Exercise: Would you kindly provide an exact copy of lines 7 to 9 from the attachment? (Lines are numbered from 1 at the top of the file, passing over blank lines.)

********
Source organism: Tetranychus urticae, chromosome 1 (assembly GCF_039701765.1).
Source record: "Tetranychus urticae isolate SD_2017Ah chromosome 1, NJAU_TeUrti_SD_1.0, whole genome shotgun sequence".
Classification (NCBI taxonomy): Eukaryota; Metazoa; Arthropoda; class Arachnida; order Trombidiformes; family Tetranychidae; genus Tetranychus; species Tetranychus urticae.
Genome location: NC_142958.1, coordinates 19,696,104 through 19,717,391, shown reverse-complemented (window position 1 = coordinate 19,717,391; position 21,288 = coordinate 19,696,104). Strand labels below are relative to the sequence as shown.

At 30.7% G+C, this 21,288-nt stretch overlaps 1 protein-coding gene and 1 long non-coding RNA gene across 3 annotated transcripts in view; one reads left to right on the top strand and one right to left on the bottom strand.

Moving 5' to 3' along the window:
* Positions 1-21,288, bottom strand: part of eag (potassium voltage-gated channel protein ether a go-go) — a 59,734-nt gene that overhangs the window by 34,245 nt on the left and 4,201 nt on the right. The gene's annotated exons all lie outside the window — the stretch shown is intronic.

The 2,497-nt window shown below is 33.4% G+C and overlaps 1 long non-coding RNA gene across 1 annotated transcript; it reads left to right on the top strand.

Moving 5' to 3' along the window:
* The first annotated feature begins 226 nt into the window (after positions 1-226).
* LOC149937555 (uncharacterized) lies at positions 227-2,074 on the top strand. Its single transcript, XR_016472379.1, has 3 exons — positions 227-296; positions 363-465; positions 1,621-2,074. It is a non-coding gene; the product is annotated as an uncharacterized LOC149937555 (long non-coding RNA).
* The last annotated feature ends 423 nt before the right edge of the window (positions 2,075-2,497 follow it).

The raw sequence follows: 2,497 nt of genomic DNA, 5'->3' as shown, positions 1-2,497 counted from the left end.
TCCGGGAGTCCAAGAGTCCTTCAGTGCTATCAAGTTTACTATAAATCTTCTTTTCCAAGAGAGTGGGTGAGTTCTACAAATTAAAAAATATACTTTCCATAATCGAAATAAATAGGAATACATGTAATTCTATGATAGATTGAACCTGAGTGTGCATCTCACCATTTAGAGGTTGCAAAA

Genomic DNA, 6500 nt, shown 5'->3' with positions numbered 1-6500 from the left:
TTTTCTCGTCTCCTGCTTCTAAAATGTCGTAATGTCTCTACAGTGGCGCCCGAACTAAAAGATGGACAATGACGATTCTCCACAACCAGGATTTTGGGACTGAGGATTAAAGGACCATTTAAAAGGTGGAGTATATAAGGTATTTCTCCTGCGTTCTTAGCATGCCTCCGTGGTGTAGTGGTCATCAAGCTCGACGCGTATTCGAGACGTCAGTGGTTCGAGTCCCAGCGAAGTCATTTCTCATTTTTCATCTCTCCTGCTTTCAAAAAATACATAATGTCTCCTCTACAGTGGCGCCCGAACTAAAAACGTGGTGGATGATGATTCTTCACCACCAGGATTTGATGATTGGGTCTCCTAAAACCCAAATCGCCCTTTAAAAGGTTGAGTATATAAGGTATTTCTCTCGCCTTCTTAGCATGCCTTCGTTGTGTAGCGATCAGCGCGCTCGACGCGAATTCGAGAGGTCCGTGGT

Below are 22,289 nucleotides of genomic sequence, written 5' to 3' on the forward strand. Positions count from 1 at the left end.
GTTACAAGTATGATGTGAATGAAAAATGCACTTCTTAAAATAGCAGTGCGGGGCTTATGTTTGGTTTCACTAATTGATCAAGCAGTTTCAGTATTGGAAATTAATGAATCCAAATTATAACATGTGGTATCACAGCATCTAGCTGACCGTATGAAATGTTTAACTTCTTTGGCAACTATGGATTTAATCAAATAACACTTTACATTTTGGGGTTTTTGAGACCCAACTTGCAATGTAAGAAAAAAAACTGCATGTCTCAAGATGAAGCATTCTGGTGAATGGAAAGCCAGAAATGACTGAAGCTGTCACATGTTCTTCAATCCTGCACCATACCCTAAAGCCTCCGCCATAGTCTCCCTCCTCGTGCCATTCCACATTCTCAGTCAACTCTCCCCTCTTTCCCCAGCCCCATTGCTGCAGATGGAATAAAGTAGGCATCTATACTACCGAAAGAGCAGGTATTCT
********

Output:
* Positions 1-21,288, bottom strand: part of eag (potassium voltage-gated channel protein ether a go-go) — a 59,734-nt gene that overhangs the window by 34,245 nt on the left and 4,201 nt on the right. The gene's annotated exons all lie outside the window — the stretch shown is intronic.

The 2,497-nt window shown below is 33.4% G+C and overlaps 1 long non-coding RNA gene across 1 annotated transcript; it reads left to right on the top strand.

Moving 5' to 3' along the window: